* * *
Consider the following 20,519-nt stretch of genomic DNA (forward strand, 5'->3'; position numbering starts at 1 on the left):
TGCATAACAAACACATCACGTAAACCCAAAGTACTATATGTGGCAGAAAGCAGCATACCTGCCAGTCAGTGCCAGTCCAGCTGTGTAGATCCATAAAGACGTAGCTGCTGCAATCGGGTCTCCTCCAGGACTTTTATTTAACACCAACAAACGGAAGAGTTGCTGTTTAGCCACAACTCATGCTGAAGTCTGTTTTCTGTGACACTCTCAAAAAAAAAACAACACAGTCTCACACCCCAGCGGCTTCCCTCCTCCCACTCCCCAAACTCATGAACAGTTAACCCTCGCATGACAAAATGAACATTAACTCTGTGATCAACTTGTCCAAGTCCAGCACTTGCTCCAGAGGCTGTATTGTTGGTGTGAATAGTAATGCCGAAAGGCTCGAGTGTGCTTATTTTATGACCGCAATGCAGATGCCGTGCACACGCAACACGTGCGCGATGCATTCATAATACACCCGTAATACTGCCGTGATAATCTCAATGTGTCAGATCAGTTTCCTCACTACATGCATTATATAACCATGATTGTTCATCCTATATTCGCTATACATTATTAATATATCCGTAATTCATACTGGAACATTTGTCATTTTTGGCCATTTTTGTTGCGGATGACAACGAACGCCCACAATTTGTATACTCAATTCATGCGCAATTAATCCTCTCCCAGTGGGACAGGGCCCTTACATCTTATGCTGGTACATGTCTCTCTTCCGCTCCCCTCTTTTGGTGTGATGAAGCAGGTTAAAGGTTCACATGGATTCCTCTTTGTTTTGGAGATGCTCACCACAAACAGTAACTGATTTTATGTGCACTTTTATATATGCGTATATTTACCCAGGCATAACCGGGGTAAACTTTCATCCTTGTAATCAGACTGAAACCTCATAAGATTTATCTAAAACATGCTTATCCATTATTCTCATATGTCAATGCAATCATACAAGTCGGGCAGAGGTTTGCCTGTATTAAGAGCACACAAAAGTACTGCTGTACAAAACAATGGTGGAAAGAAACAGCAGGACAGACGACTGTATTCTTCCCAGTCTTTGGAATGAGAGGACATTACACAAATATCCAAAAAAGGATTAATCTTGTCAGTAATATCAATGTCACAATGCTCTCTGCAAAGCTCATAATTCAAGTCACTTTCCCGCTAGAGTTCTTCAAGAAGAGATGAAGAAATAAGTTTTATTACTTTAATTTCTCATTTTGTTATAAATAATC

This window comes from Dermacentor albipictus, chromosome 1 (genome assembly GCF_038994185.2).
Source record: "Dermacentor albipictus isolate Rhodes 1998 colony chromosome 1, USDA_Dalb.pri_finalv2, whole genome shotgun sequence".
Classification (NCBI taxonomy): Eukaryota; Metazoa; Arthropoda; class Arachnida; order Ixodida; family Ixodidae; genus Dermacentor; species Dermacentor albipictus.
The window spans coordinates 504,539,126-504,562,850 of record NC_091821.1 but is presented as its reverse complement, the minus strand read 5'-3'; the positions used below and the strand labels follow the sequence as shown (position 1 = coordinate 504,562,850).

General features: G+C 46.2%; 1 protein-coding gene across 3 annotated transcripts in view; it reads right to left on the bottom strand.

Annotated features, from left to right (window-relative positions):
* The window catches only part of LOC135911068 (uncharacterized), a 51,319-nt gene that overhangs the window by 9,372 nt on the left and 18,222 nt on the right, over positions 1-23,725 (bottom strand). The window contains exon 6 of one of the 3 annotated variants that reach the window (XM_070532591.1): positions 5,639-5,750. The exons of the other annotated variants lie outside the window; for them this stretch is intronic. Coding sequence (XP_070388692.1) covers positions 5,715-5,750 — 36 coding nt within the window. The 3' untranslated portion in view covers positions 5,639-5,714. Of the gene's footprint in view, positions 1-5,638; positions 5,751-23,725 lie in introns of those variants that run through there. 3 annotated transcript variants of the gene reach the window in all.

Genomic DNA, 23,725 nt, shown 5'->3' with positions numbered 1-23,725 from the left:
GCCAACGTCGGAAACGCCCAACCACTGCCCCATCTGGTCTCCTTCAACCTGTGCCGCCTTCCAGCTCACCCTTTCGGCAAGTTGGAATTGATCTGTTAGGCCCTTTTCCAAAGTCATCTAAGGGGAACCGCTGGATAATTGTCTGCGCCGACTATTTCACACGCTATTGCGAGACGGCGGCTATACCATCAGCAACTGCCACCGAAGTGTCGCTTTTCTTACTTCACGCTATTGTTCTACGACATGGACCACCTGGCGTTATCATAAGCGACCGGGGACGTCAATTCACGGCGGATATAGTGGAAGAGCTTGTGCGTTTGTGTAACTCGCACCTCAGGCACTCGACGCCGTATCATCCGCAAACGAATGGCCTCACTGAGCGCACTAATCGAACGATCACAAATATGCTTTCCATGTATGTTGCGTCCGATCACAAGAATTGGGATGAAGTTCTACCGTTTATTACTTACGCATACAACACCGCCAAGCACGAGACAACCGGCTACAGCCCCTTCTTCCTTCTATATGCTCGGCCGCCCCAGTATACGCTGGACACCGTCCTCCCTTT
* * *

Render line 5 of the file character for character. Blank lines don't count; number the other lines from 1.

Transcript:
Classification (NCBI taxonomy): Eukaryota; Metazoa; Arthropoda; class Arachnida; order Ixodida; family Ixodidae; genus Dermacentor; species Dermacentor albipictus.